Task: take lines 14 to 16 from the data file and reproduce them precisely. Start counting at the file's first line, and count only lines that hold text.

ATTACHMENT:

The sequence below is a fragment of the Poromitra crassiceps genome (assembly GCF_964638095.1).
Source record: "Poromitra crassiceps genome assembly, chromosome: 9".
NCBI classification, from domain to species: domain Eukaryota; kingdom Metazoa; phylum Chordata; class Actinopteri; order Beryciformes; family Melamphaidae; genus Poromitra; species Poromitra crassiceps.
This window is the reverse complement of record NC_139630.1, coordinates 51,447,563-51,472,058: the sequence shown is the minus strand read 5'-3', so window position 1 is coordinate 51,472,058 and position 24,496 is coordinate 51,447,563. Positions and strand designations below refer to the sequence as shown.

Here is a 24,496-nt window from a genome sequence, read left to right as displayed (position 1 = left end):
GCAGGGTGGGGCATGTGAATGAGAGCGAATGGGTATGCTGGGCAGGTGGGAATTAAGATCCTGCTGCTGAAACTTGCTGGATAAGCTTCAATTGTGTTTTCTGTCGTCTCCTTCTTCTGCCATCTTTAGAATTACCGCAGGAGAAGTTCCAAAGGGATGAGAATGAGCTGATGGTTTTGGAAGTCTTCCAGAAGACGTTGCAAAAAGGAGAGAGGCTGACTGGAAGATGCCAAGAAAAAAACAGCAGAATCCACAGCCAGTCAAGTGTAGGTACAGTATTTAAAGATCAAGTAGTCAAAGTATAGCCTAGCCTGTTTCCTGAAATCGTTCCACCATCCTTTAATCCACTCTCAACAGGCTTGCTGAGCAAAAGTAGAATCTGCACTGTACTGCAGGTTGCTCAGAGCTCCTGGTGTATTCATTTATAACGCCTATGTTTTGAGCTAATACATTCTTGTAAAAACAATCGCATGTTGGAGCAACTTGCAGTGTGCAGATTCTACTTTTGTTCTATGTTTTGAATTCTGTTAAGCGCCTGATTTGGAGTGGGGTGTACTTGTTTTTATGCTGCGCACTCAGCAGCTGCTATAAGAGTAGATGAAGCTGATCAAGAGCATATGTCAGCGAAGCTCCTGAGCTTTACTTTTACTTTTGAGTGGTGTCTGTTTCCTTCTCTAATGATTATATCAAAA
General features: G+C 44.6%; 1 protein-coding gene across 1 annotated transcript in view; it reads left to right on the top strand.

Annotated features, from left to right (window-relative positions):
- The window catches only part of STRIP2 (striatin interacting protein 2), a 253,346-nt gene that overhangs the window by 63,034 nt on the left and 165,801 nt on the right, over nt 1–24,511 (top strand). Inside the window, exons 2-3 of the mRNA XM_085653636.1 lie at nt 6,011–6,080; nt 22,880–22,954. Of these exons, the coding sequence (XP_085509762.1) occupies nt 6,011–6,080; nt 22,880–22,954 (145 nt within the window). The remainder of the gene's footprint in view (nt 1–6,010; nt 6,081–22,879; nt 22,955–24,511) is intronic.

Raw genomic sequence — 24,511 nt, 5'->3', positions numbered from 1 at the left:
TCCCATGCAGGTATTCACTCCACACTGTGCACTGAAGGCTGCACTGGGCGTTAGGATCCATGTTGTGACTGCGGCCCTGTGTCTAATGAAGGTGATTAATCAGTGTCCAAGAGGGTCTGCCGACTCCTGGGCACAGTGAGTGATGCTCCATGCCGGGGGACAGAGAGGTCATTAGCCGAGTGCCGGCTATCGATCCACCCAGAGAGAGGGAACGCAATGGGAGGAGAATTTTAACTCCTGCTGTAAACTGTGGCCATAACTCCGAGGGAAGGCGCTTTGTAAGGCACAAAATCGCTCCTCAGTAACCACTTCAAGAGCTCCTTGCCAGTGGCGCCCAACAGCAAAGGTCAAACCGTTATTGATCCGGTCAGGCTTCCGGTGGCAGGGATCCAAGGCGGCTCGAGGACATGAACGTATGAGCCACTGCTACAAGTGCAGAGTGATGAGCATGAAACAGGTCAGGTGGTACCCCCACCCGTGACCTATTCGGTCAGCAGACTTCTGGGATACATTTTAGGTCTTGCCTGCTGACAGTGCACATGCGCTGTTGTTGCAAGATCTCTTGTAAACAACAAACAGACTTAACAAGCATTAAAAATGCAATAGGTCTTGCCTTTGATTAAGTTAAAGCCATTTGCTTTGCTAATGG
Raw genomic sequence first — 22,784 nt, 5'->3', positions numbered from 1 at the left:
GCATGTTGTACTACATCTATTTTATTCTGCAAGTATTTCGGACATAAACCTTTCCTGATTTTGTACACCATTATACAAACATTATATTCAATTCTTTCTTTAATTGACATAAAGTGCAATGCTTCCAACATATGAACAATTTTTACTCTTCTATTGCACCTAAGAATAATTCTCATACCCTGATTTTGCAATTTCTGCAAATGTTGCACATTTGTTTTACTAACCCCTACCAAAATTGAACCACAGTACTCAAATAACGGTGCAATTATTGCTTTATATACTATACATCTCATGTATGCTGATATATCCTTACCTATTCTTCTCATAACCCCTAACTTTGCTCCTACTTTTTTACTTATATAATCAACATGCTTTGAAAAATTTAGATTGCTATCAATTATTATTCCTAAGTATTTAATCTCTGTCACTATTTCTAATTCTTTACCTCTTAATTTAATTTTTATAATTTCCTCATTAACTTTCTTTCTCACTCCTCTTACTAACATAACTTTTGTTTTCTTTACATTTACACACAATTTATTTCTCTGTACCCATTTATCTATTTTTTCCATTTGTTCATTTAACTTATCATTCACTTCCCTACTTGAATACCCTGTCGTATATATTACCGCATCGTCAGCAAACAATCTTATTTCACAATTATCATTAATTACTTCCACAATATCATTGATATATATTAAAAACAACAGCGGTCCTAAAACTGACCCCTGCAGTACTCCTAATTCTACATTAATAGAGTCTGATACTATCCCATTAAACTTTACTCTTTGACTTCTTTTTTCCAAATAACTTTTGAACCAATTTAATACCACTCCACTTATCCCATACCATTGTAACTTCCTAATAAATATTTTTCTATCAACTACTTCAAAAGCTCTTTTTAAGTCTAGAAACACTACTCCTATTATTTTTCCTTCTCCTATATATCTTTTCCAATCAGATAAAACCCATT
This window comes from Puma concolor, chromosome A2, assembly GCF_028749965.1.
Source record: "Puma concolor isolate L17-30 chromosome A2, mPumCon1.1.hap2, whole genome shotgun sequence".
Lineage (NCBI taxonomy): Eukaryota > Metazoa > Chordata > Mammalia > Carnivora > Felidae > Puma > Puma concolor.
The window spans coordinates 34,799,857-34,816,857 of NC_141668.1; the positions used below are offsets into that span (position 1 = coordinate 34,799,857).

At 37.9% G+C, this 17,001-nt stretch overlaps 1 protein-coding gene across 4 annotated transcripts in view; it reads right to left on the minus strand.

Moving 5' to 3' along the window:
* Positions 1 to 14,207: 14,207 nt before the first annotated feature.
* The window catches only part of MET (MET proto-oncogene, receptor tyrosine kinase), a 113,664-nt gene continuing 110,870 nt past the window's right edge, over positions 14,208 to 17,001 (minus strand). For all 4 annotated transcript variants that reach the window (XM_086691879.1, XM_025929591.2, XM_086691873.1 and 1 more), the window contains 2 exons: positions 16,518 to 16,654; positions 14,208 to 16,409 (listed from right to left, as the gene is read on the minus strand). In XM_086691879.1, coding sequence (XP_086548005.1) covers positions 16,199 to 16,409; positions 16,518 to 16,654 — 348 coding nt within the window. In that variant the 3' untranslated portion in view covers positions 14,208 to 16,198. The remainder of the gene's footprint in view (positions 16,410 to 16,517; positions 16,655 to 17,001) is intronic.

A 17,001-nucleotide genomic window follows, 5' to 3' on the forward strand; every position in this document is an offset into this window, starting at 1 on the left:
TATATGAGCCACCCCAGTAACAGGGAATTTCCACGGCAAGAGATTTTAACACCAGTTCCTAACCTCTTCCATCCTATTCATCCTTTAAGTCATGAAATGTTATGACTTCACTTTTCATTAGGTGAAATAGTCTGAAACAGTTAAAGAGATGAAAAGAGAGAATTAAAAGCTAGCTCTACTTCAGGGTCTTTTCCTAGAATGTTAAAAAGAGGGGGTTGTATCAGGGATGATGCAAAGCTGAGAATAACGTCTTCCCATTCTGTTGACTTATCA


This window comes from Puma concolor, chromosome A2, assembly GCF_028749965.1.
Source record: "Puma concolor isolate L17-30 chromosome A2, mPumCon1.1.hap2, whole genome shotgun sequence".
Lineage (NCBI taxonomy): Eukaryota > Metazoa > Chordata > Mammalia > Carnivora > Felidae > Puma > Puma concolor.